Monday, 16 October 2017

Cricklewood Super Hub - 2 days left to object to dirt, dust and devastation

Timely reminder to object to the aggregate superhub by 18th October.

Noise, dust and traffic is not what we need in Cricklewood.

If you’ve already objected, have your neighbours and the rest of your household?

It’s a huge deal, don’t just assume others will object.

The effect on air quality and traffic on the A5 and surrounding roads will be horrendous, dangerous even, and it is going to impact our health and quality of life.

This kind of thing doesnt belong in a residential area, especially one with two schools.

You can email the case officer to object using he case reference below.

Clean Air for Brent volunteers ready and willing to improve air quality in the borough

The volunteers
Update from Clean Air for Brent

New voluntary body, Clean Air for Brent (CAfB), formally launched at Willesden Library on the evening of Wednesday 11 October 2017. Fiona Mulaisho of Kensal Rise chaired an enthusiastic meeting of some 30 people who enrolled as members and elected a Steering Group to take the organisation forward. Priorities for action were identified.
Clean Air for Brent is a coalition of residents’ associations, community groups and individuals in Brent focused on raising awareness, changing behaviours and lobbying for better measures to tackle air pollution to improve public health outcomes.  
Tulip Siddiq MP had hoped to attend but was detained by Parliamentary duties. In a message to the meeting she said:
“I believe Sadiq Khan is saying the right things about air quality in London and it is high time local authority action plans’ ambition matched his own. Ultimately, however, it will be down to government to introduce the sweeping changes needed to make local air cleaner and within legal limits… I look forward to working closely with Clean Air for Brent in the coming months to advance their campaigning objectives.”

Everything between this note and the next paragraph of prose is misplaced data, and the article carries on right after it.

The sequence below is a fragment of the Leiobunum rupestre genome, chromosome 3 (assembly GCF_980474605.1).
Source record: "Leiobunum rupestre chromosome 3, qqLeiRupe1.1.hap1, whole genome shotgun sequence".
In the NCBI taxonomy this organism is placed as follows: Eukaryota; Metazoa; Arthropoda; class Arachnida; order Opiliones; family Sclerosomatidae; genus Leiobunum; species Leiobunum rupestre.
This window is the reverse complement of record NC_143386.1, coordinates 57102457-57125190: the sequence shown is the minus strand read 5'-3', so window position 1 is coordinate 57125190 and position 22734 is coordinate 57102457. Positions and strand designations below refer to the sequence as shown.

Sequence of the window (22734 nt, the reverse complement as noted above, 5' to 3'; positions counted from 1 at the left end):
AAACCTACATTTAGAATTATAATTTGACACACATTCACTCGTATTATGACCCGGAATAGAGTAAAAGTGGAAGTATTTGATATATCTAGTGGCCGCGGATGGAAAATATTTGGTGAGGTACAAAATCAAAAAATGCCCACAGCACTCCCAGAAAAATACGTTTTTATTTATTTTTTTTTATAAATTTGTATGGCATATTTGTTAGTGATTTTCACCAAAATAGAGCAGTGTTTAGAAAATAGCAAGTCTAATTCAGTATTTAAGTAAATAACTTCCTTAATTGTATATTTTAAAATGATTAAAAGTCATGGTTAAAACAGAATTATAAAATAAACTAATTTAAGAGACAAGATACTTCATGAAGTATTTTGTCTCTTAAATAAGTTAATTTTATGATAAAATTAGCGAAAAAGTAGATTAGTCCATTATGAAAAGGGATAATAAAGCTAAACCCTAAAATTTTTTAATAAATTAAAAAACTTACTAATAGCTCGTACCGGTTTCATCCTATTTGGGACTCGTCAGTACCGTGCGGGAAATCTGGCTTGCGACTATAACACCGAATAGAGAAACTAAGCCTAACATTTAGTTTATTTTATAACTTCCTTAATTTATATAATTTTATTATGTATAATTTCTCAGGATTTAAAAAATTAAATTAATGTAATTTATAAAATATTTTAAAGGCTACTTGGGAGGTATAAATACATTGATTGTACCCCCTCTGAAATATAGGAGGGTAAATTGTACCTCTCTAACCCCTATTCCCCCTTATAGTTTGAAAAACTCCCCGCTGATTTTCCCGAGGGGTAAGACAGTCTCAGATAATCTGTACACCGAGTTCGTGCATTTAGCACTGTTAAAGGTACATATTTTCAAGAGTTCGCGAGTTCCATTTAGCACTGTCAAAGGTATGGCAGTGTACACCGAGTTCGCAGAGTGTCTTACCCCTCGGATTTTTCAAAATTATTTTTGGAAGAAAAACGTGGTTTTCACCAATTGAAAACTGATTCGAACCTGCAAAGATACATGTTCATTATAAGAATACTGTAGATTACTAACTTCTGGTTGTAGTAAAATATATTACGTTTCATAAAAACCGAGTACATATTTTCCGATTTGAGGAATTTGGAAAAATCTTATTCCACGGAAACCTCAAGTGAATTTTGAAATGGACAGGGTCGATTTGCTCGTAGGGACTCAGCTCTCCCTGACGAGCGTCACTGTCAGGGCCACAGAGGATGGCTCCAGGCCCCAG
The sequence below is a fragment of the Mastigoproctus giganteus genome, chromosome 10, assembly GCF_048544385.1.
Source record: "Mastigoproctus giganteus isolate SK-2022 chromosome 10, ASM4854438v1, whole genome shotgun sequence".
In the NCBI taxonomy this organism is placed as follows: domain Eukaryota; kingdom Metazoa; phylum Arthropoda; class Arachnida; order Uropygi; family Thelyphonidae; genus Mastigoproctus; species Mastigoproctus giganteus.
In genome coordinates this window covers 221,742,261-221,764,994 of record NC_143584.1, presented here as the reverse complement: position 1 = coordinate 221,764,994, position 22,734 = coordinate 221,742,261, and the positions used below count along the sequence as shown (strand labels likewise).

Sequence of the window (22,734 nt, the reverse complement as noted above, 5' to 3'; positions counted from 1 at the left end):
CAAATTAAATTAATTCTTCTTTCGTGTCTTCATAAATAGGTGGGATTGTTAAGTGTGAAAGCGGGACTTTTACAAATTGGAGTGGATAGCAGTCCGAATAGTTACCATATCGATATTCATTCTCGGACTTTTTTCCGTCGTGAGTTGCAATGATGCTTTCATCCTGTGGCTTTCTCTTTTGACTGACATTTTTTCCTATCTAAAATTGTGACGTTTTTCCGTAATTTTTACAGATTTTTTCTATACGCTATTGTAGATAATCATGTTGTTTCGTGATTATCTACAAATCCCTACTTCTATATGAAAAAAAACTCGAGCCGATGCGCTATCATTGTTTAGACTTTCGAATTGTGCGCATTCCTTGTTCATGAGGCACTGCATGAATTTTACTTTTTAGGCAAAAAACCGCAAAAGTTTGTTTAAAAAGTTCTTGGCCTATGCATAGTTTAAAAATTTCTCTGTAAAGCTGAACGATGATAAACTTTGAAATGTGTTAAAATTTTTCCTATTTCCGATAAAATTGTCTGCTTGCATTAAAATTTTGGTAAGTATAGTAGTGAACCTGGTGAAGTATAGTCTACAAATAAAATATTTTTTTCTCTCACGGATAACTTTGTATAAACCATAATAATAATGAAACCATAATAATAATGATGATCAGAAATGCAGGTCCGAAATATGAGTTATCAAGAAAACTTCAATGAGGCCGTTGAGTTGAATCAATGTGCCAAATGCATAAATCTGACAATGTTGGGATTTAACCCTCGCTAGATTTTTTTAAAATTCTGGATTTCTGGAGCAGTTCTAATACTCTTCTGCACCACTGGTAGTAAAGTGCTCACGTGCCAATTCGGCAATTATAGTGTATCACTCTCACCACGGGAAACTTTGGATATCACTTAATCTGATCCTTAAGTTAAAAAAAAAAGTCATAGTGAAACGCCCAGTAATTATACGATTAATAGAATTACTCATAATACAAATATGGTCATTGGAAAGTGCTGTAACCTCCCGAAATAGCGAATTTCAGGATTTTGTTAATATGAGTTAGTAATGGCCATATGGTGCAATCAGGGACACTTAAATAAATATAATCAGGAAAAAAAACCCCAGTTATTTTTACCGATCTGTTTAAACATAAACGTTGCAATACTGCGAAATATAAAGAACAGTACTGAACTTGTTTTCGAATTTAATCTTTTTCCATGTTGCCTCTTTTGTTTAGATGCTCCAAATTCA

Cllr Ellie Southwood, Cabinet Member for Environmental Services, explained that Brent’s Air Quality Action Plan will go to Council for approval in November but there are many initiatives already underway. Recently all Brent schools had been sent an anti-idling toolkit to promote efforts to reduce pollution from vehicles outside schools, including from school runs.  Clean Air for Brent is ready to support any actions the Council can take to clear the air we breathe.
Clean Air for Brent reported on a range of activities they have undertaken during their formation process. These included monitoring air pollution in local streets as part of a citizen science project across London, holding “The Air We Breathe” event in Brent Civic Centre in July, attended by 80 people, setting up a website and responding in depth to local, regional and national consultations.
A lively action planning session brought forward numerous ideas for priority actions for Clean Air for Brent which the Steering Group welcomed as guidance for its next steps. There are volunteering opportunities both for experts and those with little knowledge but with enthusiasm to tackle air pollution projects individually and together. 
As Cllr Ellie Southwood said: 
“We know there is an army of people out there who are really passionate about this and can help us make a difference.”
For Clean Air for Brent Fiona Mulaisho thanked people for attending and said :
“We are ready to go and looking for more volunteers.”

You can volunteer  via the contact page on the website or by emailing the .

The more people that can respond to the Mayor's London Environment Strategy consultation (or at least the air quality section) the more our voices will be heard.  It closes on 17th November and here is a link:

Welcome progress on Climate Change at TUC Congress

Welcome progress on climate change was made at this year's TUC Congress. The latest Greener Jobs Alliance Newsletter for October 2017 LINK contains the following reports.
Unions want power sector back!